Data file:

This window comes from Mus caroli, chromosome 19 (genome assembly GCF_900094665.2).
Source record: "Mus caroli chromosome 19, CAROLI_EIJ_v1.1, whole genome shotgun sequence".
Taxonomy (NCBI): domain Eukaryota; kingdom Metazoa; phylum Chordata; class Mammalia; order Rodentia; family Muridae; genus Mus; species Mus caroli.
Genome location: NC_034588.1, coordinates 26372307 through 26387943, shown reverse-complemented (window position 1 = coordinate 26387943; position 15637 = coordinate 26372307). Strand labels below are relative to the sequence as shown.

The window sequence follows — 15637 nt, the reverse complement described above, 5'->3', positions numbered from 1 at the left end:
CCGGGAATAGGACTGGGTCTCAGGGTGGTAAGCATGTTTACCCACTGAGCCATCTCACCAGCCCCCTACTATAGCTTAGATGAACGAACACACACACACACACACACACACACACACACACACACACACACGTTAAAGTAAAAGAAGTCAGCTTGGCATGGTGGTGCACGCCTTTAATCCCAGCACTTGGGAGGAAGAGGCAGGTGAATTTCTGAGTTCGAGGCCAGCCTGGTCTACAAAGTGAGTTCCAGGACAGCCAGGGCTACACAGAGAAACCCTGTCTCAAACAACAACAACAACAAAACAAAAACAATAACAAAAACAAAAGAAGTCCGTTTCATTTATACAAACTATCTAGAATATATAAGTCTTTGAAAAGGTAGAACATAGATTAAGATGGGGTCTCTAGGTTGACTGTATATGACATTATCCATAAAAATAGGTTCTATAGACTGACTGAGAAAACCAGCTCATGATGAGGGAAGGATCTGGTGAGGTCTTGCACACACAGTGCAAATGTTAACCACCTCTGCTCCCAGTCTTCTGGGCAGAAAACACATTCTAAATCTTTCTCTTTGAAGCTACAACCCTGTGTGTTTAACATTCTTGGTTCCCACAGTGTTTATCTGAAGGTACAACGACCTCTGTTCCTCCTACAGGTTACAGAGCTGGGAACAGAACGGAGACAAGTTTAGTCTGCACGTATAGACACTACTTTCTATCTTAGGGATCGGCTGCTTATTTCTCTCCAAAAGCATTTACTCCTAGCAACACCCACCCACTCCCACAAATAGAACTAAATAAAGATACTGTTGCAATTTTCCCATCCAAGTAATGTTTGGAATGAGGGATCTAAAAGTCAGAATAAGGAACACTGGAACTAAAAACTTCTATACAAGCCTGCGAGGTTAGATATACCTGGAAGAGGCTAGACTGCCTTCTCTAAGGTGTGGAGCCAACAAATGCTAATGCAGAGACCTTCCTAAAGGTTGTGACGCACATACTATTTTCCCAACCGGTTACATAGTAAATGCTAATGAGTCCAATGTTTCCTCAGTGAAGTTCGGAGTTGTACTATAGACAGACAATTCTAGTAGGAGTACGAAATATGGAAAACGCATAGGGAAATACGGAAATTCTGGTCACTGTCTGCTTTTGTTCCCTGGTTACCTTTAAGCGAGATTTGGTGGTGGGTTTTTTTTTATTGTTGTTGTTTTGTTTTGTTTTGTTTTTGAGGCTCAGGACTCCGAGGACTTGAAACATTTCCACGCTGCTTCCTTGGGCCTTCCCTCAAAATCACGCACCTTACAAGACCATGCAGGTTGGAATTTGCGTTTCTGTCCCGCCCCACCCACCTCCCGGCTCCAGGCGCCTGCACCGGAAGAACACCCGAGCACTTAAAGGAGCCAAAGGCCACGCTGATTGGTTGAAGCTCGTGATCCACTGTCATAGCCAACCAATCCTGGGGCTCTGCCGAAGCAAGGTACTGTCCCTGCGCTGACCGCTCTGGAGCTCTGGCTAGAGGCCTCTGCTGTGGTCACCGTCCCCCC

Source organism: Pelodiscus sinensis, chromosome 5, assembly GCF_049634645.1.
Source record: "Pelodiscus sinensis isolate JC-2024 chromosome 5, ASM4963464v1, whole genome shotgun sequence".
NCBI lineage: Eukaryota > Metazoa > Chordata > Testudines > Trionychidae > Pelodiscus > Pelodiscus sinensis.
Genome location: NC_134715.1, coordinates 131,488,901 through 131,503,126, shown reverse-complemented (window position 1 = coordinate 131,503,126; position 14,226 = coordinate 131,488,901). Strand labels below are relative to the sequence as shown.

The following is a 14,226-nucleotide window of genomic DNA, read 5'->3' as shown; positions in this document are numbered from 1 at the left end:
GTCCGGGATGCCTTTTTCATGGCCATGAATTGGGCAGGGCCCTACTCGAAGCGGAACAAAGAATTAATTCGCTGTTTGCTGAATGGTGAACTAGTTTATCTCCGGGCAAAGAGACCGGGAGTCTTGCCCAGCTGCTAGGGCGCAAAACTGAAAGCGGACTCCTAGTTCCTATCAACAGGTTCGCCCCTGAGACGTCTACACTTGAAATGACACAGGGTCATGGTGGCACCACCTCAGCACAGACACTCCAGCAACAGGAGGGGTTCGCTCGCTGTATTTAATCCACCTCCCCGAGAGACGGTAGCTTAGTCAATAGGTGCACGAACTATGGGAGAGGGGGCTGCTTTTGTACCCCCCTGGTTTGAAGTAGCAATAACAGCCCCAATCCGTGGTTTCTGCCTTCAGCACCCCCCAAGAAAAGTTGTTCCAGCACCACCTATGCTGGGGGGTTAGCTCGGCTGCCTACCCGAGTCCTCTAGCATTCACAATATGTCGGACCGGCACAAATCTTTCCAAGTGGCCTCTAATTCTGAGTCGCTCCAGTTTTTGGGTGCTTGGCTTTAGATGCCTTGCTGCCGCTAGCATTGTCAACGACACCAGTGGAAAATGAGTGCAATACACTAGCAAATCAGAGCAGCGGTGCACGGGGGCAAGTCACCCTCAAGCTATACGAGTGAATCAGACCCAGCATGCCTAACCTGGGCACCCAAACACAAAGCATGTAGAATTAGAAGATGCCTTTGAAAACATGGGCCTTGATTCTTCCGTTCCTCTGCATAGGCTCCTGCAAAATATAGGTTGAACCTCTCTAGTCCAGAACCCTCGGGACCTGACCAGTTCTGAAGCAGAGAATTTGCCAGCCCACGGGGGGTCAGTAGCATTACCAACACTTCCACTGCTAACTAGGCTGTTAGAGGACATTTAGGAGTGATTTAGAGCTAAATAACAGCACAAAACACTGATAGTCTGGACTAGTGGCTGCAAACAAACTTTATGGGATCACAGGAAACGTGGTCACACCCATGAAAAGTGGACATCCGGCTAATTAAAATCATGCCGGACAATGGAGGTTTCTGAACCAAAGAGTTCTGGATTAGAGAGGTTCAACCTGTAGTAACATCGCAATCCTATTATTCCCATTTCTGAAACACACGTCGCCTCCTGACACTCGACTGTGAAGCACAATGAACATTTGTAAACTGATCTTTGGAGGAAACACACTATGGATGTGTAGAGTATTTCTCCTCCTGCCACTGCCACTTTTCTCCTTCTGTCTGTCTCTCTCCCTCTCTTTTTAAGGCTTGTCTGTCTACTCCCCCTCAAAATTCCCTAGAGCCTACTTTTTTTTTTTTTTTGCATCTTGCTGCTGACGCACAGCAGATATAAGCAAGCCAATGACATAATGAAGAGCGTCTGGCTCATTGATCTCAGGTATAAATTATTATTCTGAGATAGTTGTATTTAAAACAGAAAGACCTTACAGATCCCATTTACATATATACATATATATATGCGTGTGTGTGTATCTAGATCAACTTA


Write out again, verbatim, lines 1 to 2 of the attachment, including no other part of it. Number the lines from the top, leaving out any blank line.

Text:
This window comes from Mus caroli, chromosome 19 (genome assembly GCF_900094665.2).
Source record: "Mus caroli chromosome 19, CAROLI_EIJ_v1.1, whole genome shotgun sequence".